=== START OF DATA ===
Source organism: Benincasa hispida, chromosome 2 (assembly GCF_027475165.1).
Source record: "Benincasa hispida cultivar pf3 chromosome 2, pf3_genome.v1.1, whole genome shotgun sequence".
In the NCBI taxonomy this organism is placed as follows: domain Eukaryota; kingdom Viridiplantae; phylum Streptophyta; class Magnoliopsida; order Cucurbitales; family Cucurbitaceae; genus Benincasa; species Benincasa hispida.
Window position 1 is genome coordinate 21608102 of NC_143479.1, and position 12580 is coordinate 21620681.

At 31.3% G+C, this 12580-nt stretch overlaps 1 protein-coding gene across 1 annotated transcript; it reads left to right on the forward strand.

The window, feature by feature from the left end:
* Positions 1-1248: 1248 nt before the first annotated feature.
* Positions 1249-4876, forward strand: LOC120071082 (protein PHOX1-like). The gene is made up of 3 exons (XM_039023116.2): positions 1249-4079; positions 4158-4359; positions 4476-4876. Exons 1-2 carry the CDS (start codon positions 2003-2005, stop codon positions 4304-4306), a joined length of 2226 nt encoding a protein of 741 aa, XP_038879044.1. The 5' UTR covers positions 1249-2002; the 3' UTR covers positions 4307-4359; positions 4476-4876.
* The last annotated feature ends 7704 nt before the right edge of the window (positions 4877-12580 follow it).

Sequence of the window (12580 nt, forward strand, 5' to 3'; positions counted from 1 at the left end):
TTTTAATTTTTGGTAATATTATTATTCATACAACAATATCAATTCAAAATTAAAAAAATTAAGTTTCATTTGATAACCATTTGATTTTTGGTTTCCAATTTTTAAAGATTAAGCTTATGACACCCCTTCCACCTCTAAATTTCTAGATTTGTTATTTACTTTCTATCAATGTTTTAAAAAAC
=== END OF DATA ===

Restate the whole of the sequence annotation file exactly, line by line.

Source organism: Benincasa hispida, chromosome 2 (assembly GCF_027475165.1).
Source record: "Benincasa hispida cultivar pf3 chromosome 2, pf3_genome.v1.1, whole genome shotgun sequence".
In the NCBI taxonomy this organism is placed as follows: domain Eukaryota; kingdom Viridiplantae; phylum Streptophyta; class Magnoliopsida; order Cucurbitales; family Cucurbitaceae; genus Benincasa; species Benincasa hispida.
Window position 1 is genome coordinate 21608102 of NC_143479.1, and position 12580 is coordinate 21620681.

At 31.3% G+C, this 12580-nt stretch overlaps 1 protein-coding gene across 1 annotated transcript; it reads left to right on the forward strand.

The window, feature by feature from the left end:
* Positions 1-1248: 1248 nt before the first annotated feature.
* Positions 1249-4876, forward strand: LOC120071082 (protein PHOX1-like). The gene is made up of 3 exons (XM_039023116.2): positions 1249-4079; positions 4158-4359; positions 4476-4876. Exons 1-2 carry the CDS (start codon positions 2003-2005, stop codon positions 4304-4306), a joined length of 2226 nt encoding a protein of 741 aa, XP_038879044.1. The 5' UTR covers positions 1249-2002; the 3' UTR covers positions 4307-4359; positions 4476-4876.
* The last annotated feature ends 7704 nt before the right edge of the window (positions 4877-12580 follow it).

Sequence of the window (12580 nt, forward strand, 5' to 3'; positions counted from 1 at the left end):
TTTTAATTTTTGGTAATATTATTATTCATACAACAATATCAATTCAAAATTAAAAAAATTAAGTTTCATTTGATAACCATTTGATTTTTGGTTTCCAATTTTTAAAGATTAAGCTTATGACACCCCTTCCACCTCTAAATTTCTAGATTTGTTATTTACTTTCTATCAATGTTTTAAAAAAC